Trading with Options

Commodex was developed before the creation of exchange-traded commodity options. However, principles governing options price movements are substantially similar to underlying futures contracts. It is important to understand the differences between options and futures before trading.

Briefly, a commodity futures contract is a commitment between two parties to exchange a specific type, quantity, and quality of commodity at a specific date in the future. The commodity may be agricultural like wheat, corn, or cattle. There are also financial futures like treasury bonds, currencies, and stock indices. All futures contracts operate similarly with the recent exception that some are delivered in a "cash equivalent." A cash delivery simply means that the seller gives the buyer the cash value of the contract upon expiration rather then the actual commodity.

Futures contracts are obligations to take or make delivery of the commodity or financial product. On the expiration date, remaining open contracts must be satisfied by delivery. This is the primary difference between futures and their related options.

An option on a futures contract represents the right, but not the obligation, to buy or sell at a specific price called the "strike." As with futures, an option buyer goes "long" while sellers go "short." If the option is the right to buy, it is a "call." The right to sell is called a "put." When you buy options you pay a "premium." This premium is based upon the perceived likelihood that your strike will be reached within the time your option is open. Premium values change with market perception. Generally, traders refer to two factors that influence premium values. The first is "volatility," which is the degree to which prices move within short periods. The second is "time value" and relates to the period before expiration. The longer the time period, the greater the premium. The greater the volatility, the greater the premium.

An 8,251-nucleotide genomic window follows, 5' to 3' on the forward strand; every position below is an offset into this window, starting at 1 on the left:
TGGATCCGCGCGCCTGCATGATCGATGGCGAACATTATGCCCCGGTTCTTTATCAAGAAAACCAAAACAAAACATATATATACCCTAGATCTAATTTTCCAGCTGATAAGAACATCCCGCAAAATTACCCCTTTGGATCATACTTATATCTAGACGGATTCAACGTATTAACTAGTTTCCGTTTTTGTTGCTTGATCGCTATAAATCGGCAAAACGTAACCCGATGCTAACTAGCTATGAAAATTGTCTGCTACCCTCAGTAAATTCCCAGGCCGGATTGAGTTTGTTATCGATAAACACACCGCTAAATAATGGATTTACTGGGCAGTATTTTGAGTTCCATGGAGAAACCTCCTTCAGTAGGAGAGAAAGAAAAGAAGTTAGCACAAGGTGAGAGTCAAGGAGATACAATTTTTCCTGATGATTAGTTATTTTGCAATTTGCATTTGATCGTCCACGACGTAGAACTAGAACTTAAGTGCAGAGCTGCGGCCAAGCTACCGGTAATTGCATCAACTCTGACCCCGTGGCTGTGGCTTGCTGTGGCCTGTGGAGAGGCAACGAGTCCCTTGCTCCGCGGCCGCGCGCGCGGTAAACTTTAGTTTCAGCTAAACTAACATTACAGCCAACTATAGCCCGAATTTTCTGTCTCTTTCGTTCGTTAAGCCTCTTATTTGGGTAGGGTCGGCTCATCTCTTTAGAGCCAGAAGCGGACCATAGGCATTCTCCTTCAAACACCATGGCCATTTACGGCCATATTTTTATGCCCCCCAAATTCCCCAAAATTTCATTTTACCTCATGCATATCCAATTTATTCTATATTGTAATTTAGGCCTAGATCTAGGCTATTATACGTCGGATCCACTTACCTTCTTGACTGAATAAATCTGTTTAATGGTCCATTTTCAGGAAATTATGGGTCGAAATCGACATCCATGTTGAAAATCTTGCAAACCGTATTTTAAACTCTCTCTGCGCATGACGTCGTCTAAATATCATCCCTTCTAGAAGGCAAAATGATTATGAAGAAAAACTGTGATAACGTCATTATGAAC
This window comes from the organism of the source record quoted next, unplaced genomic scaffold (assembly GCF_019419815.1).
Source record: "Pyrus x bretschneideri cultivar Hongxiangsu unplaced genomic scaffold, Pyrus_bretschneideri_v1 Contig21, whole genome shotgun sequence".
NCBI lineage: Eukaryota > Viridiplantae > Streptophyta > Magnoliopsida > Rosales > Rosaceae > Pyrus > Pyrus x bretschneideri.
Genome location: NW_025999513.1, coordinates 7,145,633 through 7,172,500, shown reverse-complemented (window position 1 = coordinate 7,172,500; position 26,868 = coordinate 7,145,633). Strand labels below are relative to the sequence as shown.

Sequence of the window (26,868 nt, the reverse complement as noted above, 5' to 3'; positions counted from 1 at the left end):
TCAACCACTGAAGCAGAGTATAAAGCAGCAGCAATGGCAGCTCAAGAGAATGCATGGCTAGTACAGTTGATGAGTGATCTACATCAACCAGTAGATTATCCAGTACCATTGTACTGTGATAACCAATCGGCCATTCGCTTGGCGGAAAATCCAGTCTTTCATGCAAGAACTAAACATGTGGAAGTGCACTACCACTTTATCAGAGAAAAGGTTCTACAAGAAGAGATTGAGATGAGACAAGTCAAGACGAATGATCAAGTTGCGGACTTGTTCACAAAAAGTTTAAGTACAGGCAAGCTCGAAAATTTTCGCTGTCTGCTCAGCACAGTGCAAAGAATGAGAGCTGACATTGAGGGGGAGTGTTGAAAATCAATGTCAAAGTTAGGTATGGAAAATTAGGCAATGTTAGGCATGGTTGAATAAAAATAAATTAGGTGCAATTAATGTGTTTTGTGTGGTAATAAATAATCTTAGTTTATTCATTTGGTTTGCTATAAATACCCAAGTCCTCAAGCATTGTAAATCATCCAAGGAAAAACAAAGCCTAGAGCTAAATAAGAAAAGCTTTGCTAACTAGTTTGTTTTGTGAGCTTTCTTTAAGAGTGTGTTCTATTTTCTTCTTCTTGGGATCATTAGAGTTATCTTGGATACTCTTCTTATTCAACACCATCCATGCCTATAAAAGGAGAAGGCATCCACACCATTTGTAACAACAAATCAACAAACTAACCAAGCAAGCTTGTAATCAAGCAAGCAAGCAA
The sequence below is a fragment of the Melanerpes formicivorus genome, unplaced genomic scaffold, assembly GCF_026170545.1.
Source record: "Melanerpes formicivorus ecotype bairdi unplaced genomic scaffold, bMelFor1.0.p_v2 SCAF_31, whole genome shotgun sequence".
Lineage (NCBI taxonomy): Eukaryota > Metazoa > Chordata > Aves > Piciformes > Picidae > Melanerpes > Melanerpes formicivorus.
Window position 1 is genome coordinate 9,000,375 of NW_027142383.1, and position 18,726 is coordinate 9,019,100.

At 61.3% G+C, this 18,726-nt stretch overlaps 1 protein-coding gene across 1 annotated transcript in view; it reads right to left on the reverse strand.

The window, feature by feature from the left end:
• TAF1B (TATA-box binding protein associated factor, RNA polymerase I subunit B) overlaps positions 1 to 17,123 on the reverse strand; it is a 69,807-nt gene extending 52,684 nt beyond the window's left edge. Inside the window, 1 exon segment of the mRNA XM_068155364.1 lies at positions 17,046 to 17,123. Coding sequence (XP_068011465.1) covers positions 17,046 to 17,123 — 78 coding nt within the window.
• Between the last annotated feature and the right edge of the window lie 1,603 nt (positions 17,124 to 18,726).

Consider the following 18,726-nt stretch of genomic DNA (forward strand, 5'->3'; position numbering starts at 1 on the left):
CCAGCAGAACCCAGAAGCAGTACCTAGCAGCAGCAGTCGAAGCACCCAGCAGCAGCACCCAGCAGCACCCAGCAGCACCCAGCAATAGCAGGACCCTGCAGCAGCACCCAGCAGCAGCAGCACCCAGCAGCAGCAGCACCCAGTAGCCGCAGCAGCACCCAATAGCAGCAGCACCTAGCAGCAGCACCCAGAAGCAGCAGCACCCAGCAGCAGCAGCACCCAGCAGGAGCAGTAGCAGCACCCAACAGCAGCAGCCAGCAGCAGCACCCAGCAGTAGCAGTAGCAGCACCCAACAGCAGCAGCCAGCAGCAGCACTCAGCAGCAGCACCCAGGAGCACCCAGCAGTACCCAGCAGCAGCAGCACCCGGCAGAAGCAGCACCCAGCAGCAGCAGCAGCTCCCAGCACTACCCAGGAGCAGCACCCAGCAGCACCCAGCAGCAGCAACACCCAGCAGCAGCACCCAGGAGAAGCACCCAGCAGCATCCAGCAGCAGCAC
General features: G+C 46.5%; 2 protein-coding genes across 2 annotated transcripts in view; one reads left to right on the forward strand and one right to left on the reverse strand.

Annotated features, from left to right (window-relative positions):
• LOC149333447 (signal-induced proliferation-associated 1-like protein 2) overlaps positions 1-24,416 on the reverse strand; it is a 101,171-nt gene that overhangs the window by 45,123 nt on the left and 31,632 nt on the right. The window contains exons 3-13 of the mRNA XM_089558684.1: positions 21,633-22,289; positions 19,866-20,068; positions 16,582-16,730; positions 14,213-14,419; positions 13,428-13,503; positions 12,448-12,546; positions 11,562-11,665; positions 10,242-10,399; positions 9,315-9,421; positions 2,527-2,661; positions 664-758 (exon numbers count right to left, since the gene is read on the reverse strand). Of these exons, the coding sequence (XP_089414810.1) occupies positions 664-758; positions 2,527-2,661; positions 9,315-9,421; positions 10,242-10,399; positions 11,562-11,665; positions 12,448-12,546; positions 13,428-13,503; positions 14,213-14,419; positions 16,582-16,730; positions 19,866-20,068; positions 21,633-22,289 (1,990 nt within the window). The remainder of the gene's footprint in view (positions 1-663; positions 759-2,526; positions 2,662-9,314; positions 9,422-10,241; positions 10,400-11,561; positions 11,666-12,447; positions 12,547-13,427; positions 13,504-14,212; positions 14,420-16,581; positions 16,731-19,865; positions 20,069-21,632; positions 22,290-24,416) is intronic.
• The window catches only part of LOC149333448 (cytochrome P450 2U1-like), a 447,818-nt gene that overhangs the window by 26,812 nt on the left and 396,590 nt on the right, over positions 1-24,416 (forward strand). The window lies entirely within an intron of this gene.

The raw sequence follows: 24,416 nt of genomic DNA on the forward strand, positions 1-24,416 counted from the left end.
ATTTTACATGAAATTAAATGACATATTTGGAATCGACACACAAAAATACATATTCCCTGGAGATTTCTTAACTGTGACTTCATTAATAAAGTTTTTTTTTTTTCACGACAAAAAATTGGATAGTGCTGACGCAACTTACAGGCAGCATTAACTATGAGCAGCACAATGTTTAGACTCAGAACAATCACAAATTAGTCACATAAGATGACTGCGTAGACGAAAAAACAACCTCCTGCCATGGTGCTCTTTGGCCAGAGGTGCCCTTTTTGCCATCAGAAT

Any strategy to buy or sell put and call options is fundamentally based in a forecast for price movement. Obviously, you might buy a call option if you believe prices will rise beyond the strike before expiration. A put would be bought if you thought prices would fall below the strike before expiration. On the other hand, you could sell a call if you believe prices will not move higher within the time before expiration. You can sell a put if you believe prices will remain above the strike before expiration.

A major consideration when buying options is your financial exposure. Once purchased, your loss is limited to the premium paid. With futures, losses can only be limited by the use of stops. Stops are not always effective in fast-moving or illiquid markets. If you sell options, your exposure becomes unlimited. However, you collect premium up front.

When Commodex issues a buy signal, the assumed transaction is to purchase the futures contract… to "go long." However, options expand your potential strategy because you can rely upon the same signal to buy a call option, sell a put option, or do both. The same set of choices exists in the opposite direction. When Commodex generates a sell signal for the futures contract, you might buy a put, sell a call, or do both.